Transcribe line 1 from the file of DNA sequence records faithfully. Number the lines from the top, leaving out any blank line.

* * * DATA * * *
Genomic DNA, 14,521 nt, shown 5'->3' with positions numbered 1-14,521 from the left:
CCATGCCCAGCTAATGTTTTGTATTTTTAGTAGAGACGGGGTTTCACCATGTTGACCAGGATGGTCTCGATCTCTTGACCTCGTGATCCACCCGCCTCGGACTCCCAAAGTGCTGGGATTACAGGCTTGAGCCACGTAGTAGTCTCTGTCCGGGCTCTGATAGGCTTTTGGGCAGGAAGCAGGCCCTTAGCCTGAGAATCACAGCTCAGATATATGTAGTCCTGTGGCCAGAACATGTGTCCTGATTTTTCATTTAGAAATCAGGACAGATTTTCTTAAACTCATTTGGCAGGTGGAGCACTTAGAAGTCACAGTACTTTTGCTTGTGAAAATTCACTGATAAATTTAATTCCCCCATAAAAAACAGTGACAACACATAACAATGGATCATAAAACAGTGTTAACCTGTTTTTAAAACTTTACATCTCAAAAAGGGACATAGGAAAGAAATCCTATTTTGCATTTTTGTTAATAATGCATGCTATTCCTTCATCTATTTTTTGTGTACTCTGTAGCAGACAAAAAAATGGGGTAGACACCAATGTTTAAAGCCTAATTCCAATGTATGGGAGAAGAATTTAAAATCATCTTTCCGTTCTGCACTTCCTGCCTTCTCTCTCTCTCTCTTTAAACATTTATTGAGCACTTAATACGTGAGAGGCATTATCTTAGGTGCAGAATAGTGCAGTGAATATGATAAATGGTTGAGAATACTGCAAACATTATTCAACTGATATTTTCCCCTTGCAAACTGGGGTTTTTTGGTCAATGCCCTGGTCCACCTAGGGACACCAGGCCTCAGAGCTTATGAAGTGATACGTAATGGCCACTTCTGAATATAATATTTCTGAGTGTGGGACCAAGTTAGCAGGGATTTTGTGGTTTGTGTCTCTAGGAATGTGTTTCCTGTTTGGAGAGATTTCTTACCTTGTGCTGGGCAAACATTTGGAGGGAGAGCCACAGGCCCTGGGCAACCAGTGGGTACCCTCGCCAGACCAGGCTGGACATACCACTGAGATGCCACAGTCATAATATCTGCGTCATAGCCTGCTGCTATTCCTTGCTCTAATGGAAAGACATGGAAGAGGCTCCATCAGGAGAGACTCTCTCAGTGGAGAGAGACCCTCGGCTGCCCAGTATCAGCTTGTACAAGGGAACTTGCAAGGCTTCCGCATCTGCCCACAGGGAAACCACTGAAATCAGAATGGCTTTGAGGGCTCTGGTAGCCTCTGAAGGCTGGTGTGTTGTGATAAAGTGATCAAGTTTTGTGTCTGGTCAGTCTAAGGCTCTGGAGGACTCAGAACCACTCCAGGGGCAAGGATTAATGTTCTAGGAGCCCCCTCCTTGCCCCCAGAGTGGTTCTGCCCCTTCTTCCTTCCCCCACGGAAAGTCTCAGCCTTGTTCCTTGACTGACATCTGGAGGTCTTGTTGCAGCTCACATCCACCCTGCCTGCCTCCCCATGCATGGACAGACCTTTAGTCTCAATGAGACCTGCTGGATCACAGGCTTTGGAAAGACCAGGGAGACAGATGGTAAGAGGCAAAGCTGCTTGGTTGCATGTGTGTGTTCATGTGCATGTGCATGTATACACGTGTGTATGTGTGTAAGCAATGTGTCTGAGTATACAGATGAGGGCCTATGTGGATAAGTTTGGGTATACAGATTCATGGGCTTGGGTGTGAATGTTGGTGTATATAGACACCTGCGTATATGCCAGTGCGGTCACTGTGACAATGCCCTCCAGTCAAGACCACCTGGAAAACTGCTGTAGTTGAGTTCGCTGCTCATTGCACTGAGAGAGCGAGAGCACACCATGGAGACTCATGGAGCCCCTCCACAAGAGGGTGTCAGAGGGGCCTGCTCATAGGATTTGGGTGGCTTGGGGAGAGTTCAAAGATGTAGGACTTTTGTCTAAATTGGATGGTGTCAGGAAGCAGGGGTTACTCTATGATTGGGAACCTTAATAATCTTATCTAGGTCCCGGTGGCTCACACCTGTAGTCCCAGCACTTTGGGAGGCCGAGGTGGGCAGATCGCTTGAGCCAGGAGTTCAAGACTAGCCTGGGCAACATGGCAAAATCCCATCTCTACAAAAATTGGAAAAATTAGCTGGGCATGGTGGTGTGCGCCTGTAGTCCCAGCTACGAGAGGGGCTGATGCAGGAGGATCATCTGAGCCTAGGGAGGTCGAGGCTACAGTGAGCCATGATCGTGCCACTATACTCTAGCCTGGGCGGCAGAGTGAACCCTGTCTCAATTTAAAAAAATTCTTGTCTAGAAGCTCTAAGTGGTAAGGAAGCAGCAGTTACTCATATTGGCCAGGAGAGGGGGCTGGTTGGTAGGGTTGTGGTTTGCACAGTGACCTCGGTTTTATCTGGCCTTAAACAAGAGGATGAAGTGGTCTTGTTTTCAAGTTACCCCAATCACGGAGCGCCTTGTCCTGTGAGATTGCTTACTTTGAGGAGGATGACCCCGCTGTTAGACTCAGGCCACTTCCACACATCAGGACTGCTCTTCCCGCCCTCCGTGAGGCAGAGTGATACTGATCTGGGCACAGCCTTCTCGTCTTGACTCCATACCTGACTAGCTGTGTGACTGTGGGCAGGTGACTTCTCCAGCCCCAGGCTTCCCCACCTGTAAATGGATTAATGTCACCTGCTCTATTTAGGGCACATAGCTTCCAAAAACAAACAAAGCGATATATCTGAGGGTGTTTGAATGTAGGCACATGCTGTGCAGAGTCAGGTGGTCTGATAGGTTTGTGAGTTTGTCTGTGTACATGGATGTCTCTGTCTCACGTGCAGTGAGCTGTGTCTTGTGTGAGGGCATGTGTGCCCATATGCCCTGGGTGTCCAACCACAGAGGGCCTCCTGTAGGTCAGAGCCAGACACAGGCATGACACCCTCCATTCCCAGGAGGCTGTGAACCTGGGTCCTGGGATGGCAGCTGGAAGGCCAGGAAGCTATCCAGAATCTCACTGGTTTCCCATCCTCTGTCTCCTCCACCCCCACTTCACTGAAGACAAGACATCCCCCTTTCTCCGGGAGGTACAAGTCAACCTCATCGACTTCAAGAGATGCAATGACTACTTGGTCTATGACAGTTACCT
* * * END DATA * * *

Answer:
Genomic DNA, 14,521 nt, shown 5'->3' with positions numbered 1-14,521 from the left: